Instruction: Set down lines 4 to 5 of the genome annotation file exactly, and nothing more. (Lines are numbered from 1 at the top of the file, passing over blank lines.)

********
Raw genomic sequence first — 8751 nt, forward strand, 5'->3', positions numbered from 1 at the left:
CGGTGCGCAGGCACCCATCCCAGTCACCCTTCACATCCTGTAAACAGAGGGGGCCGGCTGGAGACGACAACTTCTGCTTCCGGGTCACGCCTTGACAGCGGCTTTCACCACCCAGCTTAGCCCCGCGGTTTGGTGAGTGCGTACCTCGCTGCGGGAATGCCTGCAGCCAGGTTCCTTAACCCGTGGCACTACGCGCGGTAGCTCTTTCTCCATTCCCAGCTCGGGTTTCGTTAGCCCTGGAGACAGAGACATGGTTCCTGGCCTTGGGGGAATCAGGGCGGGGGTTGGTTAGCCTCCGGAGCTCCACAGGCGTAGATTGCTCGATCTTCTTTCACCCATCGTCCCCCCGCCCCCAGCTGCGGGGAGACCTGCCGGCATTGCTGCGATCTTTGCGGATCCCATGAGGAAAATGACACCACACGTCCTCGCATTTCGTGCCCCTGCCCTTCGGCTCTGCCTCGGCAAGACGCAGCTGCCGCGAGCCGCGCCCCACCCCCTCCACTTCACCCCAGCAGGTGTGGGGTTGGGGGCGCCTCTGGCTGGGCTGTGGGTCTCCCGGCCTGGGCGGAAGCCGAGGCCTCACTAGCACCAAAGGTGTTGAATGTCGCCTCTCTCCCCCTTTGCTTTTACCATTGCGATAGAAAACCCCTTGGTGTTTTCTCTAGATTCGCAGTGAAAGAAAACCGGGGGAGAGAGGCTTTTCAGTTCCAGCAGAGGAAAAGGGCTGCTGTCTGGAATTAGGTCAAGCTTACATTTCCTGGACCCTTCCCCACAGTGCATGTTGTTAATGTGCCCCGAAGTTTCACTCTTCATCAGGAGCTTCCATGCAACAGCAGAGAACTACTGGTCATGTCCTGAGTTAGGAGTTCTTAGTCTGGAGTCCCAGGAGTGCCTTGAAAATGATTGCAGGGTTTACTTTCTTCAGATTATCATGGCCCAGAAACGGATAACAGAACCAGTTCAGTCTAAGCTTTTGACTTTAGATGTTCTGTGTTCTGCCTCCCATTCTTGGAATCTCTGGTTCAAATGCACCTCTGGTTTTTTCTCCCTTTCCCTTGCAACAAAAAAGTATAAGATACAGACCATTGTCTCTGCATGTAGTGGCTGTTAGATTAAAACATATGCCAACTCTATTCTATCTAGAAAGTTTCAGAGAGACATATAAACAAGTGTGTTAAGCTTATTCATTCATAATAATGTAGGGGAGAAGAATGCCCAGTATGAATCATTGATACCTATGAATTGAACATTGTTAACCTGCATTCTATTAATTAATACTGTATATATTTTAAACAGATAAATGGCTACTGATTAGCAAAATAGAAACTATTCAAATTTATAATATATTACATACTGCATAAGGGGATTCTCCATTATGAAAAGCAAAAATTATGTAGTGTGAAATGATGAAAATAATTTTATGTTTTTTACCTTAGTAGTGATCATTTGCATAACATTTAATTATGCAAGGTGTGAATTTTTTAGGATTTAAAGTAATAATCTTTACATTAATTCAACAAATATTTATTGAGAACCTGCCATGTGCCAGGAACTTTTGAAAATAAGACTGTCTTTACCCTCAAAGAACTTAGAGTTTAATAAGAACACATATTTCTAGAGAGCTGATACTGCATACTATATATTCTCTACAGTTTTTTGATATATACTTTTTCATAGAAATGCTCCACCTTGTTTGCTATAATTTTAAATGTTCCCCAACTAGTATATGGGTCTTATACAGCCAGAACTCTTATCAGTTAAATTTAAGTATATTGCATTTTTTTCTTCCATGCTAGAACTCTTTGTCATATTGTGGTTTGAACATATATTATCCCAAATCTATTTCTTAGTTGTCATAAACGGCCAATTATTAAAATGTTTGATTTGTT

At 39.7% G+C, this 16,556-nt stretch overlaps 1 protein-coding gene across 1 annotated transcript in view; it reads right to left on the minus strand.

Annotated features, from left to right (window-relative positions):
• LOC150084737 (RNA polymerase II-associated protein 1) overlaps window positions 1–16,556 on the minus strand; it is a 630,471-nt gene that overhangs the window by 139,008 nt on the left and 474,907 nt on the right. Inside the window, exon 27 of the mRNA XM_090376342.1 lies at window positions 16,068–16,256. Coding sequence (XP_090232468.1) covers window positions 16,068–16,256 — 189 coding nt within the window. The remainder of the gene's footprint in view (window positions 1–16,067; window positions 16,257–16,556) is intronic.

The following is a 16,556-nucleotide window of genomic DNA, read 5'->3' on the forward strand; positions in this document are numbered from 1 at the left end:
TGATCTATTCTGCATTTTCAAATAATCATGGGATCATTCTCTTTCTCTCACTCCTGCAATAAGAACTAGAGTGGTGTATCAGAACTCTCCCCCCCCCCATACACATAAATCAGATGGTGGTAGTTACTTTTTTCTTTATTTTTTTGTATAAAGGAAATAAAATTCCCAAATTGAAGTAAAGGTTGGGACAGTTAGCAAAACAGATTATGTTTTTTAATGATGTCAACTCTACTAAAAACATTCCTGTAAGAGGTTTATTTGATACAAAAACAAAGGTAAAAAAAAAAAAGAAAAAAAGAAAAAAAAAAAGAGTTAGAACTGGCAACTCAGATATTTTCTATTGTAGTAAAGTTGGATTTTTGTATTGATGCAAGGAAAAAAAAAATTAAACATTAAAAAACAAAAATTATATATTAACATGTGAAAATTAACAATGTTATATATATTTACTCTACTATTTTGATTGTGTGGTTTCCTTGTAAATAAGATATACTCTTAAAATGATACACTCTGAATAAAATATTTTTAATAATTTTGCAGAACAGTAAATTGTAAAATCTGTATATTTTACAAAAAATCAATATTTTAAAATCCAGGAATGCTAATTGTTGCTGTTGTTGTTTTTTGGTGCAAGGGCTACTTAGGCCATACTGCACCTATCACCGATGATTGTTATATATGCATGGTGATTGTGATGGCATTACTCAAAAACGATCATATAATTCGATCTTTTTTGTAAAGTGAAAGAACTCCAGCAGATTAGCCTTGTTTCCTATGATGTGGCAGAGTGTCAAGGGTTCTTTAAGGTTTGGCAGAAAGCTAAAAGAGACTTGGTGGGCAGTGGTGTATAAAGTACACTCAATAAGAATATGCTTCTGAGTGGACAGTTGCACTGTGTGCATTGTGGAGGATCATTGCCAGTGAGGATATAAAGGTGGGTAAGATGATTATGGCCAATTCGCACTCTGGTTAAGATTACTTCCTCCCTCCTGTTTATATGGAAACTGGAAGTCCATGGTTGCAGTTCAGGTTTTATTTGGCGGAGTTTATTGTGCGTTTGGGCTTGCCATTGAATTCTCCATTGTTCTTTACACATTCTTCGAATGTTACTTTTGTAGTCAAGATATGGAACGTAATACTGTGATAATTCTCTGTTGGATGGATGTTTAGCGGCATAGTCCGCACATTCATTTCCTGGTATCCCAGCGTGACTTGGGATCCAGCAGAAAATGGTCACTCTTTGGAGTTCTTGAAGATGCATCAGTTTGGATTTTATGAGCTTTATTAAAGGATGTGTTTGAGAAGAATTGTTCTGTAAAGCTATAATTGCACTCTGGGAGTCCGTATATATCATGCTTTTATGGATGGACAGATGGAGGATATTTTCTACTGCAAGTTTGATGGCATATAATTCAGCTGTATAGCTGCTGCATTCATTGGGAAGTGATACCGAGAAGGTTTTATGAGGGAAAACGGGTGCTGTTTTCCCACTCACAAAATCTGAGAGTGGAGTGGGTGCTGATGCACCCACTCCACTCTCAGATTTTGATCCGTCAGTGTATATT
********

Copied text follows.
Annotated features, from left to right (window-relative positions):
• LOC150084737 (RNA polymerase II-associated protein 1) overlaps window positions 1–16,556 on the minus strand; it is a 630,471-nt gene that overhangs the window by 139,008 nt on the left and 474,907 nt on the right. Inside the window, exon 27 of the mRNA XM_090376342.1 lies at window positions 16,068–16,256. Coding sequence (XP_090232468.1) covers window positions 16,068–16,256 — 189 coding nt within the window. The remainder of the gene's footprint in view (window positions 1–16,067; window positions 16,257–16,556) is intronic.